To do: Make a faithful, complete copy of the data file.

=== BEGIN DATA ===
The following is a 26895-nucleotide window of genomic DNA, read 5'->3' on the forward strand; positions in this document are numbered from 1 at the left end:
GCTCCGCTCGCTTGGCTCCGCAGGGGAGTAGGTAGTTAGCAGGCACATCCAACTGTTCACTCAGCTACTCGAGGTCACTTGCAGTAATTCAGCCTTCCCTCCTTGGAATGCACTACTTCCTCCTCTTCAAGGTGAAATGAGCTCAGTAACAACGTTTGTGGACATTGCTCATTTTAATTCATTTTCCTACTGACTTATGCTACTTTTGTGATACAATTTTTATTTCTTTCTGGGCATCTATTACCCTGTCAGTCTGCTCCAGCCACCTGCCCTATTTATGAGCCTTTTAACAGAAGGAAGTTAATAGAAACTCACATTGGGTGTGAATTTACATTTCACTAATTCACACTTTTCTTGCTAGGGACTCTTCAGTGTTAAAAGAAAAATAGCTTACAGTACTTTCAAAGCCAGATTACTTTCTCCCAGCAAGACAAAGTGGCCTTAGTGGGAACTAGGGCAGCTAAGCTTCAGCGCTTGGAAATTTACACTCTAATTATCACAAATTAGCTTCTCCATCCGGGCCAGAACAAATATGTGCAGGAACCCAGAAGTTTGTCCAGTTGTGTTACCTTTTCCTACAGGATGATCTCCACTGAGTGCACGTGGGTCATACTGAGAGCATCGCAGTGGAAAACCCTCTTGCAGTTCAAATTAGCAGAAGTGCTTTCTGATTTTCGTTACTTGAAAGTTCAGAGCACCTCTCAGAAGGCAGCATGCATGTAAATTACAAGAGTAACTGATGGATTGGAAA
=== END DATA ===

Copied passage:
The following is a 26895-nucleotide window of genomic DNA, read 5'->3' on the forward strand; positions in this document are numbered from 1 at the left end:
GCTCCGCTCGCTTGGCTCCGCAGGGGAGTAGGTAGTTAGCAGGCACATCCAACTGTTCACTCAGCTACTCGAGGTCACTTGCAGTAATTCAGCCTTCCCTCCTTGGAATGCACTACTTCCTCCTCTTCAAGGTGAAATGAGCTCAGTAACAACGTTTGTGGACATTGCTCATTTTAATTCATTTTCCTACTGACTTATGCTACTTTTGTGATACAATTTTTATTTCTTTCTGGGCATCTATTACCCTGTCAGTCTGCTCCAGCCACCTGCCCTATTTATGAGCCTTTTAACAGAAGGAAGTTAATAGAAACTCACATTGGGTGTGAATTTACATTTCACTAATTCACACTTTTCTTGCTAGGGACTCTTCAGTGTTAAAAGAAAAATAGCTTACAGTACTTTCAAAGCCAGATTACTTTCTCCCAGCAAGACAAAGTGGCCTTAGTGGGAACTAGGGCAGCTAAGCTTCAGCGCTTGGAAATTTACACTCTAATTATCACAAATTAGCTTCTCCATCCGGGCCAGAACAAATATGTGCAGGAACCCAGAAGTTTGTCCAGTTGTGTTACCTTTTCCTACAGGATGATCTCCACTGAGTGCACGTGGGTCATACTGAGAGCATCGCAGTGGAAAACCCTCTTGCAGTTCAAATTAGCAGAAGTGCTTTCTGATTTTCGTTACTTGAAAGTTCAGAGCACCTCTCAGAAGGCAGCATGCATGTAAATTACAAGAGTAACTGATGGATTGGAAA